An initiative of LUCA Luxembourg Center for Architecture, launched as part of the “Journées européennes du patrimoine 2020”.
Have fun discovering Luxembourg City's many 20th- and 21st-century architectural highlights. While the city is well-known for its historical heritage, its new buildings are also worth a detour.
Take a walk through the city with family or friends, navigating your route with your phone or GPS. We have selected a few not-to-be-missed points of interests for you. At each stop, answer the question by looking up and around. Write down your answers on a piece of paper. They are essential for finding and opening the cache and getting a reward that was specially designed and produced for this challenge! To enjoy this experience, you need to use your smartphone to reach the exact location of each stop.
If you like, download the pdf version in English or Luxembourgish. Save it on your smartphone to easily access the GPS coordinates links needed to reach the different stops on the route and collect clues!
- lots of curiosity ;)
Let’s go! Enjoy your personal adventure trail!
ATTENTION! STICK TO THE COORDINATES TO FIND THE CORRECT ANSWERS TO THE QUESTIONS!!!
YOU CAN FIND THEM IN THE WAYPOINTS
Ever heard of LUCA Luxembourg Center for Architecture, the institution responsible for organising this geocaching trail? We are a cultural organisation, and our mission is to inspire people about why architecture matters. We offer a varied programme throughout the year in a former industrial building in Hollerich.
To find out more, visit our website www.luca.lu
1. ADOLPHE BRIDGE
© Lukas Roth, Köln
Take a look at this cycle lane suspended by cables under the Adolphe Bridge. Designed by CBA Christian Bauer & Associés Architectes, the cycle lane was inaugurated in 2017. To accommodate the new tramline, the Adolphe Bridge needed to be widened, leaving no more room for pedestrians and cyclists. The decision was therefore taken to build this cycle lane, which seems to float in the air and gives users a magnificent view over the Pétrusse valley. In 2019, it won the Luxembourg Architecture Award in the category Civil Engineering Structures. Did you know that this cycle lane is suspended by 328 cables?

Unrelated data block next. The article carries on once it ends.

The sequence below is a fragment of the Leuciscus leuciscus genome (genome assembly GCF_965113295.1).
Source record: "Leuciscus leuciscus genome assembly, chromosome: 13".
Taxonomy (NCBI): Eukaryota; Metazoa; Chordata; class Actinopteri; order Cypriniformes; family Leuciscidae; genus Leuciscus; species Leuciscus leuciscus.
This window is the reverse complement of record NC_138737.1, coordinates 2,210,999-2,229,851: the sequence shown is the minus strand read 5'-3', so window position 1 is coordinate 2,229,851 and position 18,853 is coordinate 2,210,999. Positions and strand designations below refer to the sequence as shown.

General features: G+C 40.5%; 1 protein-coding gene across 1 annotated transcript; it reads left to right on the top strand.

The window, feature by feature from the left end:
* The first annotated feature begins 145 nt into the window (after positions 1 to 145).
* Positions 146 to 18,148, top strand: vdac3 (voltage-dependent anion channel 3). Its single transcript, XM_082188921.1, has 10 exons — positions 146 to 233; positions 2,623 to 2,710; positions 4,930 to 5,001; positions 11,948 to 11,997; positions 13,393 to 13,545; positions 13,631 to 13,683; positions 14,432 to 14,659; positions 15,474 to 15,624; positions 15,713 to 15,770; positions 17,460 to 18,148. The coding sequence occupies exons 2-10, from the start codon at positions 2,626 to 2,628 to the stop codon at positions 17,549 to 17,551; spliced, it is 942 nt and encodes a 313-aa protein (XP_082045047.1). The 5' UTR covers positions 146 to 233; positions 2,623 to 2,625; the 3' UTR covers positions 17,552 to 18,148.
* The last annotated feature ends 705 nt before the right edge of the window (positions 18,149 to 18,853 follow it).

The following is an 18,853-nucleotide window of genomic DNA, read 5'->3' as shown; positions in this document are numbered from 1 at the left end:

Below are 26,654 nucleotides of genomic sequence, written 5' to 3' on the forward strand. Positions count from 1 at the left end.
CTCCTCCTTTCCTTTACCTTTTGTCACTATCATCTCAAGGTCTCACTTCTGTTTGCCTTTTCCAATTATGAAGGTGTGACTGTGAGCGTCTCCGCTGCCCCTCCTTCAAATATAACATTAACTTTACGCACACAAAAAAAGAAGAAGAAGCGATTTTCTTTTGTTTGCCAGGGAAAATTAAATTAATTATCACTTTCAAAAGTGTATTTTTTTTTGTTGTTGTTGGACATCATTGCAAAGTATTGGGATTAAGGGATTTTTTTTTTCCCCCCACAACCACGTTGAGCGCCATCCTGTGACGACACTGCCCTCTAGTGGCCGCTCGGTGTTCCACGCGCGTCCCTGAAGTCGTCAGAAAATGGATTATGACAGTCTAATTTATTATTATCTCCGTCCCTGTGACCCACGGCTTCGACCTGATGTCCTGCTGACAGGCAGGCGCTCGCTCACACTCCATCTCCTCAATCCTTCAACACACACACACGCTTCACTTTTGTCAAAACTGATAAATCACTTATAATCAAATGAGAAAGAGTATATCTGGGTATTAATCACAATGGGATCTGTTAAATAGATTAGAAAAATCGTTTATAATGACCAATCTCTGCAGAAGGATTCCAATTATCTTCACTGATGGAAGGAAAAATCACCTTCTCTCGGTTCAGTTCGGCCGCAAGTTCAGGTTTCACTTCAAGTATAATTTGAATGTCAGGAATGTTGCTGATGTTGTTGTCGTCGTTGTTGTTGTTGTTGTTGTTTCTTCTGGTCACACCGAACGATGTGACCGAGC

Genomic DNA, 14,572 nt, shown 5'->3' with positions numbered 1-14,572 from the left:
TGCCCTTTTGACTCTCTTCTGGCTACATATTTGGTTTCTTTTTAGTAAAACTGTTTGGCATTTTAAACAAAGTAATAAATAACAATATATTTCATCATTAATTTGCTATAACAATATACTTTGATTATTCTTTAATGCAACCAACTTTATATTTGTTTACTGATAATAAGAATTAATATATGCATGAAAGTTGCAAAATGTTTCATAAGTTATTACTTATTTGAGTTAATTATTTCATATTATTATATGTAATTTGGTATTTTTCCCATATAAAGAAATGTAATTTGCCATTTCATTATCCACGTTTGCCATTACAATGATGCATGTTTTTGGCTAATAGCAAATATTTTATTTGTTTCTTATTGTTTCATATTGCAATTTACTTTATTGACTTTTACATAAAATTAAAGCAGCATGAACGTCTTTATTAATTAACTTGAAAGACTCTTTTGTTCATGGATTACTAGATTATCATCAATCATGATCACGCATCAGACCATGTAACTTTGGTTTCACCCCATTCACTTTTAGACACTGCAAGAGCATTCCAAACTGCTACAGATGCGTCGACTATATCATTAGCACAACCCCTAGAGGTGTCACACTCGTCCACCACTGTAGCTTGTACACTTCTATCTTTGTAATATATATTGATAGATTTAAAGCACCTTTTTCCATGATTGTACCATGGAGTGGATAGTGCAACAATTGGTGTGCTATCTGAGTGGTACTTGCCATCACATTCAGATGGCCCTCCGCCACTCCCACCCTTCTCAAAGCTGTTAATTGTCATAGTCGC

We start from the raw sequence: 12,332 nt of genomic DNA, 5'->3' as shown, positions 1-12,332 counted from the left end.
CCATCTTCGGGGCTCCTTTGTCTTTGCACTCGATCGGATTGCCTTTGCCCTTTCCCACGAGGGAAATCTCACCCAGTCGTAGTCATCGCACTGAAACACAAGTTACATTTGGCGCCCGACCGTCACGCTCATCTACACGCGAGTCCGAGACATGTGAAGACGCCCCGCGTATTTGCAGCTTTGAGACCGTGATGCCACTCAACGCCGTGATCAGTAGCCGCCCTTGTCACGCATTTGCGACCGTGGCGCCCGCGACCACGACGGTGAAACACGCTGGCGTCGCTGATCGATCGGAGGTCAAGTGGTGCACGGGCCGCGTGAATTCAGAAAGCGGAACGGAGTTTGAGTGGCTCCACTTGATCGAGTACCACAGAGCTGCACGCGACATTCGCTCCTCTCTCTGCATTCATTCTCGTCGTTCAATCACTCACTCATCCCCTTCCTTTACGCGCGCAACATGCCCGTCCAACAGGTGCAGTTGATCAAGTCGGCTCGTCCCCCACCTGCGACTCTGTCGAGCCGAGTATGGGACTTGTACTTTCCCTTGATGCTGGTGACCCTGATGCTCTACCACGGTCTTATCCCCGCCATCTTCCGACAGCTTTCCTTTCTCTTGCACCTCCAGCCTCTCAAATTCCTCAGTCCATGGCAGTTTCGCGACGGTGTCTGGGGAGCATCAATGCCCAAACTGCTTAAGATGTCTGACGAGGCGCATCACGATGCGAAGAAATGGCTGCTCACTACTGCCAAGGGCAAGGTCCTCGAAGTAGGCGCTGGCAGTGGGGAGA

Designed by civil engineer Paul Séjourné, the Adolphe Bridge was constructed between 1900 and 1903 to link the train station with the upper city. Replacing an older one, the new stone bridge carried the train (called Charly) between Luxembourg and Echternach.
Find out more about the Adolphe Bridge suspended cycle lane on architectureaward.lu
2. VILLA LOUVIGNY
© 2020 LUCA - Luxembourg Center for Architecture
The name of this building comes from a villa built on the former city fortifications. But what was today’s building used for? From 1936 to 1991 it was the headquarters of Radio Luxembourg, what was to become RTL. From here, all of Luxembourg's radio and television programmes were broadcast.
Take a close look at the current building. For the most part, it dates back to the 1950s, the time when Radio Luxembourg entered a new era of broadcasting: television! Renovated to the plans of architects Pierre Schaack, Nicolas-Schmit Noesen, Georges Reuter and Hubert Schumacher, the "new" Villa Louvigny was inaugurated in 1953. The building basically has two parts: the tower and the low building with a 300-seat auditorium. The main entrance still sports the winged lion with the motto "Alas Leoni dedit" ("It gave wings to the lion").